It is undeniably unfortunate when a community of people is slighted in the name of political or economic gain. A recurring issue throughout the history of the United States has been the violation of Native American lands due to the construction of oil pipelines.
One community in such a situation, the Standing Rock Sioux, are located near to where the Dakota Access Pipeline will be. The group is concerned that the pipeline will contaminate the local water supply, as well as violate lands of cultural significance.
A lawsuit was filed on behalf of the groups’ concerns, but it was recently dismissed by District Judge James Boasberg. Consequently, the tribe was stunned when the Federal government decided to intervene in a tangible way, calling for a halt to the construction of the pipeline.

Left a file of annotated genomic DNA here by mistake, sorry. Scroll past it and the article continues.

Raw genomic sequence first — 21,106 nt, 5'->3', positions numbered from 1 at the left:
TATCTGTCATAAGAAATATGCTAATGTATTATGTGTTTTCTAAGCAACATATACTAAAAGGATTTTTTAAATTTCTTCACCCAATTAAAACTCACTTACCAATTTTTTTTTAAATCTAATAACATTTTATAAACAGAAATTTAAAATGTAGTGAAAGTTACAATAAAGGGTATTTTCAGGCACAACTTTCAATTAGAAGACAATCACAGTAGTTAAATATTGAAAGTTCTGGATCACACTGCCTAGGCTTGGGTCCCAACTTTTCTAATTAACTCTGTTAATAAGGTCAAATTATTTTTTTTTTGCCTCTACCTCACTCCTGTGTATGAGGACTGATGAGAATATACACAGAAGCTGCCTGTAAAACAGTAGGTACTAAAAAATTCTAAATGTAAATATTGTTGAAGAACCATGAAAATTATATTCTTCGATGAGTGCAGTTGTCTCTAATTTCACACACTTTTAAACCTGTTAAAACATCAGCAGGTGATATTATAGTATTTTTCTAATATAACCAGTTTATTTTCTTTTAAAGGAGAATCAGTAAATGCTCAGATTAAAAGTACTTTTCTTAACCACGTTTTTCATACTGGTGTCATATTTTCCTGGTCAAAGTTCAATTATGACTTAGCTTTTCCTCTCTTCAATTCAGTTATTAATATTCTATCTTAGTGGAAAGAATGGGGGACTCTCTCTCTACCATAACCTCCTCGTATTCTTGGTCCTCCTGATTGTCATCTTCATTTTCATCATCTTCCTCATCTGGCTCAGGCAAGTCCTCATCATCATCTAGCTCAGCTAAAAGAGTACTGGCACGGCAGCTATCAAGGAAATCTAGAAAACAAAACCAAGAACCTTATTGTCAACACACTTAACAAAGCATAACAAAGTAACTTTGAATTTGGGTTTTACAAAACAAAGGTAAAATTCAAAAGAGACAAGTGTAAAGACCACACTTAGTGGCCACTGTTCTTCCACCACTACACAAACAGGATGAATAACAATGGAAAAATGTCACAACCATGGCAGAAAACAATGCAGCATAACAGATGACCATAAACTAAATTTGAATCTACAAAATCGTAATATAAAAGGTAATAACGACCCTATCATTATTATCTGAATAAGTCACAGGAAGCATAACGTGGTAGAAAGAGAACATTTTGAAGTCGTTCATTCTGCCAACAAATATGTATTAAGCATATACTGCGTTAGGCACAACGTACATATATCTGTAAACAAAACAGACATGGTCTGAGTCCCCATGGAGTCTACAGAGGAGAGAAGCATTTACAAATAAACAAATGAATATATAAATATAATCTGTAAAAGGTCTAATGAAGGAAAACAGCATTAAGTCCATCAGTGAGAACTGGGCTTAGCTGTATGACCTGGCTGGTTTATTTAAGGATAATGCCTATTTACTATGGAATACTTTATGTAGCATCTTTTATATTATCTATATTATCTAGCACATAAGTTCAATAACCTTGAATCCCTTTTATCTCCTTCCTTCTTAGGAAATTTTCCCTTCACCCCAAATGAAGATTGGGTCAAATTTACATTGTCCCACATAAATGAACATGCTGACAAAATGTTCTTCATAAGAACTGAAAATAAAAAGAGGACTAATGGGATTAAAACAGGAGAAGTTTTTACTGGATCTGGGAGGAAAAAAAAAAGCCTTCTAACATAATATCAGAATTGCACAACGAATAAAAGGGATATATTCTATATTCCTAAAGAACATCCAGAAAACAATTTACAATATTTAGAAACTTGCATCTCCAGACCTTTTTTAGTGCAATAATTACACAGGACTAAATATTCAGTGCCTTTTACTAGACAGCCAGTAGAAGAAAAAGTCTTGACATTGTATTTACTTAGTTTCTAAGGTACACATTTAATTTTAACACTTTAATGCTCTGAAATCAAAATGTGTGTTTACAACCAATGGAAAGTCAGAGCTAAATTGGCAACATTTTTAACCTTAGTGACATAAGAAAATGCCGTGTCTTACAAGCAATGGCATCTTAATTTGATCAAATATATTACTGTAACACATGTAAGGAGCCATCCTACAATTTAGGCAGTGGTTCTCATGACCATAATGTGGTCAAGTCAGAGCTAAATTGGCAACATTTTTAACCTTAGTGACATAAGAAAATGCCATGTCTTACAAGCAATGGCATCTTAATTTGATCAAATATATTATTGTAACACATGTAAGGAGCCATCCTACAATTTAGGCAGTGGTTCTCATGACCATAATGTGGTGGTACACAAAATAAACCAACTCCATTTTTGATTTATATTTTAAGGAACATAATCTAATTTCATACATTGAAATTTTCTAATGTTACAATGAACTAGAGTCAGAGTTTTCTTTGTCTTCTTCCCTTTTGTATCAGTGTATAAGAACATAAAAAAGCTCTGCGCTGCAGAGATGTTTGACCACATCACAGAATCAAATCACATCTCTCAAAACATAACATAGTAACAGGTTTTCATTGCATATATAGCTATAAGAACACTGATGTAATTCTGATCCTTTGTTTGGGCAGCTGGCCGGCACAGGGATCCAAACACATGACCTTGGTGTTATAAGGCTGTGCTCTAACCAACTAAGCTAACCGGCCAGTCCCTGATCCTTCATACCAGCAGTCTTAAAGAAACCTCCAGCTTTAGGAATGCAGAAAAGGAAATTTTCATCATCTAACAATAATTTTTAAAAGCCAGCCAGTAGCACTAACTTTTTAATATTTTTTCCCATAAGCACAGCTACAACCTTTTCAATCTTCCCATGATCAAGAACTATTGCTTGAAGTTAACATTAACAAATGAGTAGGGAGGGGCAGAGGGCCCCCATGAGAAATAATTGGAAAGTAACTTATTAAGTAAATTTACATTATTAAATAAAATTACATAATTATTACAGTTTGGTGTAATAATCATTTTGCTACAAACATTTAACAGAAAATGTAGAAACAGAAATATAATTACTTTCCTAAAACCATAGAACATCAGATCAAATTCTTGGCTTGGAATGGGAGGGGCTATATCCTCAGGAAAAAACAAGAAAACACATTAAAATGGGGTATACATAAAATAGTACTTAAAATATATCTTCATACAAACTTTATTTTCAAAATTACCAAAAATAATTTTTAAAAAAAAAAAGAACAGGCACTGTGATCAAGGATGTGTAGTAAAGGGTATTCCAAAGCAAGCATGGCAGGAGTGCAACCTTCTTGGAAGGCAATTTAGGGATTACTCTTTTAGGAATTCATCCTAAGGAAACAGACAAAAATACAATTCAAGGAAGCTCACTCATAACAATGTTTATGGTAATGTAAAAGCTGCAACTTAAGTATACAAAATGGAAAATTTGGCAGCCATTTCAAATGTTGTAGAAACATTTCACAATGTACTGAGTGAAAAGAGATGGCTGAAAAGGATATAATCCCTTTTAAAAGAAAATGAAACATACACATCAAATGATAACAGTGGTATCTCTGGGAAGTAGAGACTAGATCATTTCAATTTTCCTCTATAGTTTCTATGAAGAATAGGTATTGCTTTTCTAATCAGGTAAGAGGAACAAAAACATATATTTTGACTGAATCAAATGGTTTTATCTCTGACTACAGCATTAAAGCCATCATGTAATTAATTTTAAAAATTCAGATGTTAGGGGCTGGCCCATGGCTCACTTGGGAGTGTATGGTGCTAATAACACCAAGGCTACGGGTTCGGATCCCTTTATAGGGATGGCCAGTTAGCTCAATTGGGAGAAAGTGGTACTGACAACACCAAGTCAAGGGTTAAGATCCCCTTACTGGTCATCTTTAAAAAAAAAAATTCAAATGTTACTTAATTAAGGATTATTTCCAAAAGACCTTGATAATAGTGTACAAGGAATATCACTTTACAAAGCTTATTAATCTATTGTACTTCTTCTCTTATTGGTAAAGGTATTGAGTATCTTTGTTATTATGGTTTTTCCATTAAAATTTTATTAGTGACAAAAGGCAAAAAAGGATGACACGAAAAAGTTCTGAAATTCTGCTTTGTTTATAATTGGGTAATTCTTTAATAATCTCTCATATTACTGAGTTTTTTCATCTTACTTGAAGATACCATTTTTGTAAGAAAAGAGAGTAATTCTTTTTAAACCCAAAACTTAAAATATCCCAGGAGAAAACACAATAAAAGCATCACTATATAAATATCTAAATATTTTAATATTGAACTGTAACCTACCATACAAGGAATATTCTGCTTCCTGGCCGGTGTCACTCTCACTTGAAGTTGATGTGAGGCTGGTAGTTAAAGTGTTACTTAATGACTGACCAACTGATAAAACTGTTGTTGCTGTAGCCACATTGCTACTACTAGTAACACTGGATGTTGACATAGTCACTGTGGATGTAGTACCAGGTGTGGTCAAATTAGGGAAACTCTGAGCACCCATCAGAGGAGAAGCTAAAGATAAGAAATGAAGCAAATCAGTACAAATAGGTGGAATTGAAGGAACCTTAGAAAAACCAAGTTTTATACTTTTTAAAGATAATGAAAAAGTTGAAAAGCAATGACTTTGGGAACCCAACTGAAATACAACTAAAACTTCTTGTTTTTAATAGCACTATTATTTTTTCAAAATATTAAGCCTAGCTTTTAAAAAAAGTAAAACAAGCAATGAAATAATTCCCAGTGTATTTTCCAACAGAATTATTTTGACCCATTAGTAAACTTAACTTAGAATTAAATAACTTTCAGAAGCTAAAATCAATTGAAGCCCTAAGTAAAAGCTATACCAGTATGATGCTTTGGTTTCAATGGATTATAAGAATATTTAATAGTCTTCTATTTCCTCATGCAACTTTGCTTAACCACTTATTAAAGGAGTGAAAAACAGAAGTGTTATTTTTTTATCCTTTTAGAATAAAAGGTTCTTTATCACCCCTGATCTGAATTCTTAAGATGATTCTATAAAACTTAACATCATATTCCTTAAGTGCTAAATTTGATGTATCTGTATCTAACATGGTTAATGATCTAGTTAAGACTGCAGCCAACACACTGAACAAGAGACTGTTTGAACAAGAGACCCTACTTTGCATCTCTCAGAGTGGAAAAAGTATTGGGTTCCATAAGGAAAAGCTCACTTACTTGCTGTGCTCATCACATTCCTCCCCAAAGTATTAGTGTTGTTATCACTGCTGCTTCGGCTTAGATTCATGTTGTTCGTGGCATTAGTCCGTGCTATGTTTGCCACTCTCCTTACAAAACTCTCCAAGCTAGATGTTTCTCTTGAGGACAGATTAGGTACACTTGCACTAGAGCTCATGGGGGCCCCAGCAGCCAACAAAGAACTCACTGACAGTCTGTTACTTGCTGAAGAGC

The Departments of Justice and the Interior, in addition to the Army Corp of Engineers, issued a joint statement, saying “This case has highlighted the need for a serious discussion on whether there should be nationwide reform with respect to considering tribes’ views on these types of infrastructure projects.”
Dave Archambault II, the tribal chairman, stated “A public policy win is a lot stronger than a judicial win…Our message is heard.” The hope is that this move by the Federal Government will set a precedent for future administrations by considering the perspectives of any community that would be affected by such projects.
By Timothy McNally.